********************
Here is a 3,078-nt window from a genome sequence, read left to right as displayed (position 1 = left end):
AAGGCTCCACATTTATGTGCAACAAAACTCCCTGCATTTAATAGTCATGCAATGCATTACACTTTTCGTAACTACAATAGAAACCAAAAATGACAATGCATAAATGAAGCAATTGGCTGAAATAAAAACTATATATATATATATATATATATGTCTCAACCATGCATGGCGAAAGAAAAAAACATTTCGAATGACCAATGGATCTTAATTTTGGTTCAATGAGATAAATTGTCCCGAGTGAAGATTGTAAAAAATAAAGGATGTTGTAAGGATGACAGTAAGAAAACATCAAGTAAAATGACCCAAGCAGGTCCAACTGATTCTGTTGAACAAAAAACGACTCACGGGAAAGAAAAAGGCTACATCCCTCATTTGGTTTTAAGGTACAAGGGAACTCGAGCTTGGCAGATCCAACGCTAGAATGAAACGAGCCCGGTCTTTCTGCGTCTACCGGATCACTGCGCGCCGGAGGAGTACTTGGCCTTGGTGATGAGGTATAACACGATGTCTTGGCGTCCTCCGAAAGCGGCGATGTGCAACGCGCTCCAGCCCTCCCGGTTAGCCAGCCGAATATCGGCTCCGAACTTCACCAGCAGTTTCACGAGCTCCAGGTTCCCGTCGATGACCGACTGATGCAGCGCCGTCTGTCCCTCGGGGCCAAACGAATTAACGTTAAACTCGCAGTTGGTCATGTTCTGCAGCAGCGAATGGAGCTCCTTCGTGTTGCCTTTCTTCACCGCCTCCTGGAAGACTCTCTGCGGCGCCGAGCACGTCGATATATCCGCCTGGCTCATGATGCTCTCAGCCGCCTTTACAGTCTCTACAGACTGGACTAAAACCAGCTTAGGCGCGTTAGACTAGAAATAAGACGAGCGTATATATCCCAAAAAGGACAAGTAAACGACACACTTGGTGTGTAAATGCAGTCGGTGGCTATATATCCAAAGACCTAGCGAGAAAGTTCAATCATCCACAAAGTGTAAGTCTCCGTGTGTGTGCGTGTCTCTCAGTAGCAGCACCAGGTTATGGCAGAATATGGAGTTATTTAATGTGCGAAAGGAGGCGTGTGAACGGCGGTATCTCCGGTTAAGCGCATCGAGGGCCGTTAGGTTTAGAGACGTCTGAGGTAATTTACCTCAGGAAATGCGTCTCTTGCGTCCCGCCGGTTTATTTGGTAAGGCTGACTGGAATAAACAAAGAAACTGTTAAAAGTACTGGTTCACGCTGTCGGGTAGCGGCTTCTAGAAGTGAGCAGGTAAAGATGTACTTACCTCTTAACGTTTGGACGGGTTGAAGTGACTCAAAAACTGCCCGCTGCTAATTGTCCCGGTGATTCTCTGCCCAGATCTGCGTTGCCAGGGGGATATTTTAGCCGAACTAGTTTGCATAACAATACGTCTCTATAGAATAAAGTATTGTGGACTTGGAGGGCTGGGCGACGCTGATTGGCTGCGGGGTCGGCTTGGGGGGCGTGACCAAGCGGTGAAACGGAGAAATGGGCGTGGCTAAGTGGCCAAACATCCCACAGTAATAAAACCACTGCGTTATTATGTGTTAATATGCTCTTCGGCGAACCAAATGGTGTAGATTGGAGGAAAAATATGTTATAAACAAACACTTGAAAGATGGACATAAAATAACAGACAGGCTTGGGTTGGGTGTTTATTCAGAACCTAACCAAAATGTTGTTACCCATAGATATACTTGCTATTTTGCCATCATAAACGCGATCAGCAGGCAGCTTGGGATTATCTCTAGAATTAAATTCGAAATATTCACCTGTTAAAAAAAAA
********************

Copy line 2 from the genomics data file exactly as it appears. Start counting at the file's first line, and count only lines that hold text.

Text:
AAGGCTCCACATTTATGTGCAACAAAACTCCCTGCATTTAATAGTCATGCAATGCATTACACTTTTCGTAACTACAATAGAAACCAAAAATGACAATGCATAAATGAAGCAATTGGCTGAAATAAAAACTATATATATATATATATATATATGTCTCAACCATGCATGGCGAAAGAAAAAAACATTTCGAATGACCAATGGATCTTAATTTTGGTTCAATGAGATAAATTGTCCCGAGTGAAGATTGTAAAAAATAAAGGATGTTGTAAGGATGACAGTAAGAAAACATCAAGTAAAATGACCCAAGCAGGTCCAACTGATTCTGTTGAACAAAAAACGACTCACGGGAAAGAAAAAGGCTACATCCCTCATTTGGTTTTAAGGTACAAGGGAACTCGAGCTTGGCAGATCCAACGCTAGAATGAAACGAGCCCGGTCTTTCTGCGTCTACCGGATCACTGCGCGCCGGAGGAGTACTTGGCCTTGGTGATGAGGTATAACACGATGTCTTGGCGTCCTCCGAAAGCGGCGATGTGCAACGCGCTCCAGCCCTCCCGGTTAGCCAGCCGAATATCGGCTCCGAACTTCACCAGCAGTTTCACGAGCTCCAGGTTCCCGTCGATGACCGACTGATGCAGCGCCGTCTGTCCCTCGGGGCCAAACGAATTAACGTTAAACTCGCAGTTGGTCATGTTCTGCAGCAGCGAATGGAGCTCCTTCGTGTTGCCTTTCTTCACCGCCTCCTGGAAGACTCTCTGCGGCGCCGAGCACGTCGATATATCCGCCTGGCTCATGATGCTCTCAGCCGCCTTTACAGTCTCTACAGACTGGACTAAAACCAGCTTAGGCGCGTTAGACTAGAAATAAGACGAGCGTATATATCCCAAAAAGGACAAGTAAACGACACACTTGGTGTGTAAATGCAGTCGGTGGCTATATATCCAAAGACCTAGCGAGAAAGTTCAATCATCCACAAAGTGTAAGTCTCCGTGTGTGTGCGTGTCTCTCAGTAGCAGCACCAGGTTATGGCAGAATATGGAGTTATTTAATGTGCGAAAGGAGGCGTGTGAACGGCGGTATCTCCGGTTAAGCGCATCGAGGGCCGTTAGGTTTAGAGACGTCTGAGGTAATTTACCTCAGGAAATGCGTCTCTTGCGTCCCGCCGGTTTATTTGGTAAGGCTGACTGGAATAAACAAAGAAACTGTTAAAAGTACTGGTTCACGCTGTCGGGTAGCGGCTTCTAGAAGTGAGCAGGTAAAGATGTACTTACCTCTTAACGTTTGGACGGGTTGAAGTGACTCAAAAACTGCCCGCTGCTAATTGTCCCGGTGATTCTCTGCCCAGATCTGCGTTGCCAGGGGGATATTTTAGCCGAACTAGTTTGCATAACAATACGTCTCTATAGAATAAAGTATTGTGGACTTGGAGGGCTGGGCGACGCTGATTGGCTGCGGGGTCGGCTTGGGGGGCGTGACCAAGCGGTGAAACGGAGAAATGGGCGTGGCTAAGTGGCCAAACATCCCACAGTAATAAAACCACTGCGTTATTATGTGTTAATATGCTCTTCGGCGAACCAAATGGTGTAGATTGGAGGAAAAATATGTTATAAACAAACACTTGAAAGATGGACATAAAATAACAGACAGGCTTGGGTTGGGTGTTTATTCAGAACCTAACCAAAATGTTGTTACCCATAGATATACTTGCTATTTTGCCATCATAAACGCGATCAGCAGGCAGCTTGGGATTATCTCTAGAATTAAATTCGAAATATTCACCTGTTAAAAAAAAA